Both before this 2020 agreement and after it began to break down, Libya’s oil sector has been subject to various-scale blockades of its key oil facilities, and the NOC had also declared a legal state of ‘force majeure’ because “it is impossible to implement its commitments towards the oil market.” Libyan crude oil production had seen the extended loss of around 550,000 bpd of its oil production because of these blockades on major fields and export terminals, which included the closure of the Zueitina port, whose crude loadings average around 90,000 bpd, with production also stopped at Abuatufol, Al-Intisar, Anakhla, and Nafura. Just prior to this, the Sharara field in the west of the country, which can pump around 300,000 bpd, was also shut down and just prior to this the El Feel oil field, which produces 70,000 bpd, was closed, as was the 60,000 bpd Brega operation. These sites are key suppliers of mostly high-quality light, sweet crude oil, notably including the Es Sider and Sharara export crudes that are particularly in demand in the Mediterranean and Northwest Europe for their gasoline and middle distillate yields.

Before Gaddafi’s removal in 2011, Libya had been easily able to produce around 1.65 million bpd of mostly high-quality light, sweet crude oil and production had been on a rising production trajectory, up from about 1.4 million bpd in 2000, albeit well below the peak levels of more than 3 million bpd achieved in the late 1960s. This said, the NOC had plans in place before 2011 to roll out enhanced oil recovery (EOR) techniques to increase crude oil production at maturing oil fields. Even up until the most recent major production blockades of its western fields ended and eastern ports, Libya had been producing around 1.2 million bpd. From that level, there still appeared ample scope to increase this to the 2.1 million bpd targeted by Libya’s minister of gas and oil, Mohamed Aoun, and to hit the informal interim targets of 1.45 million bpd by the end of 2022, and 1.6 million bpd by the end of 2023. It is apposite to remember at this point that Libya still has around 48 billion barrels of proved crude oil reserves – the largest in Africa.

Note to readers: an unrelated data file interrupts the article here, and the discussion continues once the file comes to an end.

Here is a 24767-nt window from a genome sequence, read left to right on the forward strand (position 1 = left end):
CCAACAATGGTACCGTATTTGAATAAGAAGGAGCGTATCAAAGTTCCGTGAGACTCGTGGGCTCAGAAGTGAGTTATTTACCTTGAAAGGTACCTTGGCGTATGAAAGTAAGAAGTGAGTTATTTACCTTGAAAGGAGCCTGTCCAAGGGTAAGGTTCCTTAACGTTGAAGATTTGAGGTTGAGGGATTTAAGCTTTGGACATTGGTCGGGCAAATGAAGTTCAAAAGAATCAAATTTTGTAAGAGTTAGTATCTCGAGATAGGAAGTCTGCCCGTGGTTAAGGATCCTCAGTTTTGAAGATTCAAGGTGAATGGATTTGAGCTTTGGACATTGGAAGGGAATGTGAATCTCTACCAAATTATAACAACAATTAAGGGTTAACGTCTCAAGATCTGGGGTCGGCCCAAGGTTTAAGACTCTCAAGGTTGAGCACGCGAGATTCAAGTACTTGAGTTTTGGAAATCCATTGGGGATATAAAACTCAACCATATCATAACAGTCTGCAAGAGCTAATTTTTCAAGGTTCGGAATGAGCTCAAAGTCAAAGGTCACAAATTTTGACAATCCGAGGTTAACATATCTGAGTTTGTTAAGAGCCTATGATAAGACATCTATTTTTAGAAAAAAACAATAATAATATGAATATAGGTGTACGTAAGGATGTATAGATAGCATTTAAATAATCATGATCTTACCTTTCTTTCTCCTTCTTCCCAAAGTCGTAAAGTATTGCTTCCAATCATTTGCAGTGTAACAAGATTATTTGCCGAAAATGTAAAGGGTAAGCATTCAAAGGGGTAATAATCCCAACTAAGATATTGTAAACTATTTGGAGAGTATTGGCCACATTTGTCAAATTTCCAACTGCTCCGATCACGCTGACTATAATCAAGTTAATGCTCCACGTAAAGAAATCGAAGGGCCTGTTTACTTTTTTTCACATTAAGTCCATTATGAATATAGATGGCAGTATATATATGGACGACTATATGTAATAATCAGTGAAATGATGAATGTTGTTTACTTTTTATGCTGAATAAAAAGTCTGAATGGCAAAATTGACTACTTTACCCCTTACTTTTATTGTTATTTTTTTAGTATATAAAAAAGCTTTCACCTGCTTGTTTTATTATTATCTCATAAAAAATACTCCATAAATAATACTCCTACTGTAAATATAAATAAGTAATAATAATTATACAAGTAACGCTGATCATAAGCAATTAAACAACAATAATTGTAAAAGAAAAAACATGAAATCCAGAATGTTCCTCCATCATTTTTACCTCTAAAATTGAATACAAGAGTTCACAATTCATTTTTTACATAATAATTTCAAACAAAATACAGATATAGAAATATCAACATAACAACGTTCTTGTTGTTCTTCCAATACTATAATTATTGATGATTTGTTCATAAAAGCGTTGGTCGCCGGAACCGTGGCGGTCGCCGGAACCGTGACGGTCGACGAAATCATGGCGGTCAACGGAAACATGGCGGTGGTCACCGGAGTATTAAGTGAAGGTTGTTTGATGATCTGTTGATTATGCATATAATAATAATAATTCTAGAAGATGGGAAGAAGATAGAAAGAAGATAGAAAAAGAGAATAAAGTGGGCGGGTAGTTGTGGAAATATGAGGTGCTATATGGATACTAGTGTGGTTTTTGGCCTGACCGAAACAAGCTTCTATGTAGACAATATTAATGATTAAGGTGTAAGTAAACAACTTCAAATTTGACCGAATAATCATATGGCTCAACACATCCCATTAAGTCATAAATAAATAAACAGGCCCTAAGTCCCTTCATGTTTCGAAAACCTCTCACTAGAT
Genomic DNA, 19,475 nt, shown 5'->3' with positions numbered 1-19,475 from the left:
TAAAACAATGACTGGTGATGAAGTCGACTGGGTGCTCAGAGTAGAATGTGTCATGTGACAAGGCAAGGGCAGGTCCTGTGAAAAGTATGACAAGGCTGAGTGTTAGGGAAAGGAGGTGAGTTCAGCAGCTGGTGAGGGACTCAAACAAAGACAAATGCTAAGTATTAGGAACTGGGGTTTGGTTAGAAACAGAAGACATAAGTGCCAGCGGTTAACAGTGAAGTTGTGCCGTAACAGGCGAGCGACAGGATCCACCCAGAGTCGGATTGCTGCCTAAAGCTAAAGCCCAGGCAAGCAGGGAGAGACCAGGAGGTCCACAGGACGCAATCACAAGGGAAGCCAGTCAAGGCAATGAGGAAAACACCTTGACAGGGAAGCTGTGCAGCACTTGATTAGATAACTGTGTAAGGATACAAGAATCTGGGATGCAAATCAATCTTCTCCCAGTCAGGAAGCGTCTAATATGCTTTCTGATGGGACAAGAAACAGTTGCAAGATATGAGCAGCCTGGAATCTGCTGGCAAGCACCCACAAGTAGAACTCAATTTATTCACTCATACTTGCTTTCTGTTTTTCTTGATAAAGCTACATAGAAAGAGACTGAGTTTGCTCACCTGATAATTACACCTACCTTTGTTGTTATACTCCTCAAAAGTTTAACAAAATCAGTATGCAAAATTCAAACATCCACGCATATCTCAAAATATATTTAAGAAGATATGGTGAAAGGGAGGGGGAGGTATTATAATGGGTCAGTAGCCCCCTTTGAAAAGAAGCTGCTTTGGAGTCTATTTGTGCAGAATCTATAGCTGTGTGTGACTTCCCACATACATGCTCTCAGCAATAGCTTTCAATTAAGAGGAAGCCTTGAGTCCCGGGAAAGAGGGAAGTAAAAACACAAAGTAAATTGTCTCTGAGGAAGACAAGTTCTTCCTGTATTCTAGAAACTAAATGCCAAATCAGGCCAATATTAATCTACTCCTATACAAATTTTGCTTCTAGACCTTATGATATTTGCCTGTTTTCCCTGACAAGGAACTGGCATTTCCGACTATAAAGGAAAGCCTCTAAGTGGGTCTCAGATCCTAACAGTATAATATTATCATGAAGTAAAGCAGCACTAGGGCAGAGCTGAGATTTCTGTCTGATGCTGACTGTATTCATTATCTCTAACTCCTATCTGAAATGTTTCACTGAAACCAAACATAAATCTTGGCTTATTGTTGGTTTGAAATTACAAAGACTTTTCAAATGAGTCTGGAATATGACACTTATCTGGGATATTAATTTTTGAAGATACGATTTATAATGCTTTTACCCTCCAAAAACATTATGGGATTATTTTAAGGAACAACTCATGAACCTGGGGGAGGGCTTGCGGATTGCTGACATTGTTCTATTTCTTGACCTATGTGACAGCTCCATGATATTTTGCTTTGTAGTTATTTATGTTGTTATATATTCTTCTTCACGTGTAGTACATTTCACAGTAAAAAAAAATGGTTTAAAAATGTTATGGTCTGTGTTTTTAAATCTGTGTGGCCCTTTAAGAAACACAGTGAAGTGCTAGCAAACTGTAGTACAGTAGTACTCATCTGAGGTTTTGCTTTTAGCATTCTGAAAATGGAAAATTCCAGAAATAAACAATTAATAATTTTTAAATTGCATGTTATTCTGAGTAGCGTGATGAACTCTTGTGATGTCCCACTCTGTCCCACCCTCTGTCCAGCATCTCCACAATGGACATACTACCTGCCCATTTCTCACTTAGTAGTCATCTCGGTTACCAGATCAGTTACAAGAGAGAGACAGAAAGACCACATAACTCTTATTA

A considerable part of the reason for Sanalla’s dismissal by Dbeibah may have been to do with his ongoing disagreements with oil and gas minister Aoun, but this in turn is tied into the ongoing failure of all parties to agree on any meaningful handling of the country’s oil and gas revenues. At the core of Libya’s short-, medium-, and long-term crude oil production outlook, and again reiterated behind the scenes in the recent Cairo talks initiated by the U.S., is that there must be genuine progress on the issue of fair distribution of oil revenues, the promise of which had successfully underpinned the 2020 agreement for longer than anyone expected. According to a Washington-based legal source spoken to by at the time of the September 2020 agreement and reiterated recently, the NOC had been working on “alternative banking arrangements for the oil revenues that may or may not involve the input on final dispersal of more players.” 

Part of this process would be the creation of technical committees with representatives drawn from all sides of the civil conflict. These separate committees would deal with field awards, in tandem with the oil and gas ministry, and the dispersal of oil and gas revenues, in tandem with the ministry and the Central Bank of Libya (in which the revenues are physically held). As it stands, neither the GNA nor the Central Bank of Libya have publicly and unequivocally agreed to its core principles as yet. Indeed, during the last major series of blockades of Libya’s oil infrastructure, the U.S. ambassador to Libya, Richard Norland, urged the country’s central bank to safeguard oil revenue from misappropriation.

Bengdara said last week that any challenge to his leadership of the NOC should be made via the courts, but parliament stated that Sanalla’s position and his board remained valid, while the other legislative body, the Tripoli-based High State Council, called on Dbeibah to revoke the decision to install a new NOC head. Bengdara also said that there would be “good news next week” on returning oil exports to their maximum level, it remains unclear how true or long-lasting this might be, given the ongoing turmoil over the leadership of the NOC.